Writing’s tough. There’s no two ways around it. From being able to create an interesting narrative arc, to communicating your point clearly, to nailing grammar and punctuation, it’s a difficult subject to master. What makes it even more frustrating is that good writing is extremely important no matter your career choice. Professionally, being a weak writer or communicator can truly be a stumbling block in your career in any field.
We all struggle with writing from time to time, and grasping a difficult topic or getting wording just right can be time-consuming. Heck, sometimes even writing an email is hard. Luckily, former GovLoop featured blogger Hope Horner recently posted in our forums asking about professional writing tips — and several folks responded with great ideas. Here are some of the tips below. What are your tips to improve writing — especially professional writing?
I am going to be offering a writing workshop for government professionals and would be interested in hearing some of your biggest writing challenges. Where do you/your employees struggle? What mistakes do you see/make time and time again? If you were attending my workshop, one one area/topic would you want me to review in order to help you/your employees write more clearly and professionally? Any general writing tips/resources that have helped you in your career?
#1: Be succinct
James wrote: My old supervisor used to joke about putting folks on adjective restriction. I’d say that key skills include writing 1-pagers, simplifying powerpoint slides with fewer than 20 words, and generally being succinct.
#2: Sometimes not writing is best
Dustin’s advice: Know when not to write – many times it’s better to pick up the phone or walk down the hall. Those actions are faster and lead to better understanding more quickly vs. 18 emails back and forth.
#3: Figure out your audience beforehand
Says Lauren: Know your audience! Who’s going to be reading what you write, and what do they know about the topic? You don’t have to write to the least common denominator, but you can write in a straightforward way that’s not full of technical terms or legalese.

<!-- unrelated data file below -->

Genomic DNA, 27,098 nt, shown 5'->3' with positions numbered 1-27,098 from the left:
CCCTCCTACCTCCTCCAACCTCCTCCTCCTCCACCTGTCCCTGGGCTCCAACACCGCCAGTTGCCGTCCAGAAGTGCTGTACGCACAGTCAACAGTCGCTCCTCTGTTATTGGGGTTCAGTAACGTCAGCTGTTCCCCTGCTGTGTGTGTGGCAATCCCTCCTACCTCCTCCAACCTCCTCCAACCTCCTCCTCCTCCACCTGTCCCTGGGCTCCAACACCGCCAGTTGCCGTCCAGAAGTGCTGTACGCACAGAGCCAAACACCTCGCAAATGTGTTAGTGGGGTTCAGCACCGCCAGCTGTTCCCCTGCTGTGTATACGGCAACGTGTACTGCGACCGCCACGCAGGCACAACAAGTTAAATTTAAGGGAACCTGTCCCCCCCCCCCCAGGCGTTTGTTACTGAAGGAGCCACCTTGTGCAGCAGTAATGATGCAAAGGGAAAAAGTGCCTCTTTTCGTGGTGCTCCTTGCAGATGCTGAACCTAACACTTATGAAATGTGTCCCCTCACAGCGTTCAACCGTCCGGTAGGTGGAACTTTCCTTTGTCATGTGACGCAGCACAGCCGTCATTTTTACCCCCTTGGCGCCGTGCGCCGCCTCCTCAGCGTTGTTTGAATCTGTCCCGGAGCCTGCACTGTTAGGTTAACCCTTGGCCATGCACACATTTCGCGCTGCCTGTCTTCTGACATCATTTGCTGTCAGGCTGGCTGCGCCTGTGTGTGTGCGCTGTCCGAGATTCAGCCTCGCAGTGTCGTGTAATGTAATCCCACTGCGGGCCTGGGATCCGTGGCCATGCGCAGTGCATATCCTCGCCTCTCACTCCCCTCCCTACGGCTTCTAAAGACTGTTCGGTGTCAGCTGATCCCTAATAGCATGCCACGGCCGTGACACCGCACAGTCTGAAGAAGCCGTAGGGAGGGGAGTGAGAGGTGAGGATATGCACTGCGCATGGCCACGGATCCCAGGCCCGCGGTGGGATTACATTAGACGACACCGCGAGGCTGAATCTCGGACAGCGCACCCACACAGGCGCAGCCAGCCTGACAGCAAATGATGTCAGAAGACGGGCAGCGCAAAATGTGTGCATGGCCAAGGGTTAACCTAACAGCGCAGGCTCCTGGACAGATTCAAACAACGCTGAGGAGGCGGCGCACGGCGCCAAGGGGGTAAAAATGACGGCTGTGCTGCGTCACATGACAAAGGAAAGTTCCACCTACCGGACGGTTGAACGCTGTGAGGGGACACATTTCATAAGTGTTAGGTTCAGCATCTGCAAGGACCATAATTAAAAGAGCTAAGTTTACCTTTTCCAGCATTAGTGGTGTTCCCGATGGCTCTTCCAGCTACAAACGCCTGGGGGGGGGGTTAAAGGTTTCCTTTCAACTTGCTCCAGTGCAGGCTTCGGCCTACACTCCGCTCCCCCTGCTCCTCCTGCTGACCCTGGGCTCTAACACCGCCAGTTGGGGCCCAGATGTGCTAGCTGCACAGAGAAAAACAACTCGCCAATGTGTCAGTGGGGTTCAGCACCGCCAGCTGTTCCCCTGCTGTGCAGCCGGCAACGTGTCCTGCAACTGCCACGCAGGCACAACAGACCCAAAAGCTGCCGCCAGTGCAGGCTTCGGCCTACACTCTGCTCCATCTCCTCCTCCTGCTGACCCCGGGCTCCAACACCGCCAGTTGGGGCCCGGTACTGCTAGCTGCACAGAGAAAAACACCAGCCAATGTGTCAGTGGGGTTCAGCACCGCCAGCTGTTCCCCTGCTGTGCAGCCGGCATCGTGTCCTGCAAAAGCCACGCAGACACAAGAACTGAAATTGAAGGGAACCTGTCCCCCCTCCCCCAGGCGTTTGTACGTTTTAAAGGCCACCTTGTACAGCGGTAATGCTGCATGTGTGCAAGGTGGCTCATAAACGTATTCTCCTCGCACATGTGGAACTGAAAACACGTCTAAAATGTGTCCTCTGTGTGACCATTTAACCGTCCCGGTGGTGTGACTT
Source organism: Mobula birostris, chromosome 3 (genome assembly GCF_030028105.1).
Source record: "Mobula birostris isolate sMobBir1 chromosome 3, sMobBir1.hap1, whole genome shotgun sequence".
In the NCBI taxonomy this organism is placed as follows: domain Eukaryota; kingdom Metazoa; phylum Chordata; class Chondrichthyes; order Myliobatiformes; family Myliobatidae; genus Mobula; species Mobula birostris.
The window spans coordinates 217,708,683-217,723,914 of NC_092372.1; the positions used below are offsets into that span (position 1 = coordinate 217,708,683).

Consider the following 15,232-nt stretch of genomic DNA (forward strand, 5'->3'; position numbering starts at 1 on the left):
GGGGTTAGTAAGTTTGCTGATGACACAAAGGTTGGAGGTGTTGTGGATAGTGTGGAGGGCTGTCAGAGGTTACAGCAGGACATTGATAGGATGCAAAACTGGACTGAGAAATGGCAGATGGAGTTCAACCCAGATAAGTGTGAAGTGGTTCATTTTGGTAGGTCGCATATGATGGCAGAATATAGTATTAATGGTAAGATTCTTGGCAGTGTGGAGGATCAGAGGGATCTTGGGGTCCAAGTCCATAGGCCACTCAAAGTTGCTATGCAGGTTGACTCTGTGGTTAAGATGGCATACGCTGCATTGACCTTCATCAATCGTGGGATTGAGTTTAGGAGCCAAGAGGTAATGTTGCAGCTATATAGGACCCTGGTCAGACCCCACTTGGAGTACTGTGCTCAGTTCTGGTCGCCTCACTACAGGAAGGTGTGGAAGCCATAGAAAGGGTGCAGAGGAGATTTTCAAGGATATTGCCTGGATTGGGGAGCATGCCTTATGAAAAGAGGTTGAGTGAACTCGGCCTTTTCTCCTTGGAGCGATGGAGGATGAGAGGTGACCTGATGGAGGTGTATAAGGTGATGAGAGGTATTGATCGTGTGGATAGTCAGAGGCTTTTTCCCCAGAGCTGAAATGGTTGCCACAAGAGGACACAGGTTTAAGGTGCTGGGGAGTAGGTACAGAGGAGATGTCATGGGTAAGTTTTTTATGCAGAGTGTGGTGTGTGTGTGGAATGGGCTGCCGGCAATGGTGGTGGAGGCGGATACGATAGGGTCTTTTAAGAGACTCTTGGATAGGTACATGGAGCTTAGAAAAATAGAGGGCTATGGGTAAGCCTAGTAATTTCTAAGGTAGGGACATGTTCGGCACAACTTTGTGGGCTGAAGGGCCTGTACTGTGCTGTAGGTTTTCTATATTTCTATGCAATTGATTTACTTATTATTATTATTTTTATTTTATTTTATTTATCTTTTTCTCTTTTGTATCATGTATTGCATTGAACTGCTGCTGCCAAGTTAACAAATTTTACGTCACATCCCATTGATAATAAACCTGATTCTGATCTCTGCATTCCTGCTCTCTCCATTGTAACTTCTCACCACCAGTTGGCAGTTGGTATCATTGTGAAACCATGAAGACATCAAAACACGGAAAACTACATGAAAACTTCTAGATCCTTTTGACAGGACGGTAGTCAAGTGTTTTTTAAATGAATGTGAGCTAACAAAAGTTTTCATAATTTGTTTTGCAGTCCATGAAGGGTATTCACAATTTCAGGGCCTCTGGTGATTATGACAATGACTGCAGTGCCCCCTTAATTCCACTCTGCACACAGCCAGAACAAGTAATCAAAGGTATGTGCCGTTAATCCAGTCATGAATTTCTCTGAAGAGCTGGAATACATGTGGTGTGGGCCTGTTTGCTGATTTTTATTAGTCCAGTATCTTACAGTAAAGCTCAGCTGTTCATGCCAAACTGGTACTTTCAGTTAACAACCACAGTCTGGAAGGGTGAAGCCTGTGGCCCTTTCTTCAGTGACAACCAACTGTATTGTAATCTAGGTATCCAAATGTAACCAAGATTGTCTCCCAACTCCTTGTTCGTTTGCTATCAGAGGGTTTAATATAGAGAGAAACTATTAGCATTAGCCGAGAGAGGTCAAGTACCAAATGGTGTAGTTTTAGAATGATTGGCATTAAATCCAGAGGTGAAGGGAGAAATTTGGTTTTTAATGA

#4: Make sure your writing conveys a point
Mark said: I think one of the biggest challenges in such writing, and one of the skills that is perhaps harder to teach, or acquire, is writing in service of someone else making a decision. Many briefing notes, or reports, have, as their goal, allowing someone with equal or greater authority than oneself, to make a decision about something. We may be so intent on conveying what we know, that the end-user or requester is still scratching their head, upon reading it, and asking “So what of this is crucial for me to know? Where should my priorities lie? What is going to matter down the road?”.
Naturally, serving that goal of clarity in thinking and decision-making is aided when one knows more about the audience; hard to second-guess the needs of an unidentified end-user/reader. But it also suggests that one should always start out with, and insist upon, as much information that lets you get inside the head and motives of the end-user as possible. Better writing is well-served by better insight and clearer directives.
#5: Plain writing is usually good writing
This is my tip! I wrote: One of the things I see people deal with the most is not understanding that oftentimes the simplest way of saying something is the best. Flowery language, run on sentences, adjectives after adjectives… It’d be great if you could convey that plain, simple writing is often the most persuasive and effective and that overwrought writing is not great writing.
#6: Your emails need to be written well, too
GovLoop founder Steve Ressler said: Give them an email writing course. Most gov’t employees write a lot of emails but have never been taught email writing (format, style, tips).
#7: Writing about numbers is a skill, too
Added Darrell: One that I try to teach often is the art of presenting numbers. A lot of technical material ends up having to present numbers in some form or fashion. It is human nature when we have worked hard to get a number, to then try to show every number that we went through to get to the important number. One thing I like to remind people is that no one really cares how hard you worked, they only want to know what the results were.
If you do have to show a lot of numbers, first consider a way to put it in a graph. If you can’t get it in a graph, put it into a table. If no table, then put it in a simple list. Second, if you have the detailed numbers in a graph or table, refer to it in your writing in rough, whole numbers (as long as it does not lose context). “About 6.7 million” is much easier to read than “6,741,103.”
#8: Seriously, write your emails well
Juana advised: Makes me crazy when I see poor grammar and lack of capital letters at the beginning of sentences in business e-mails. Also, please, please, tell people that when replying to an e-mail to notice if they really need to send to all or just to the sender.
Those are just a few professional writing tips from the GovLoop community — we’d love to hear yours, too.
- What’s your biggest writing pet peeve you see others do in a professional setting?
- If you could give folks just one writing tip, what would it be?
Chime in in the comments!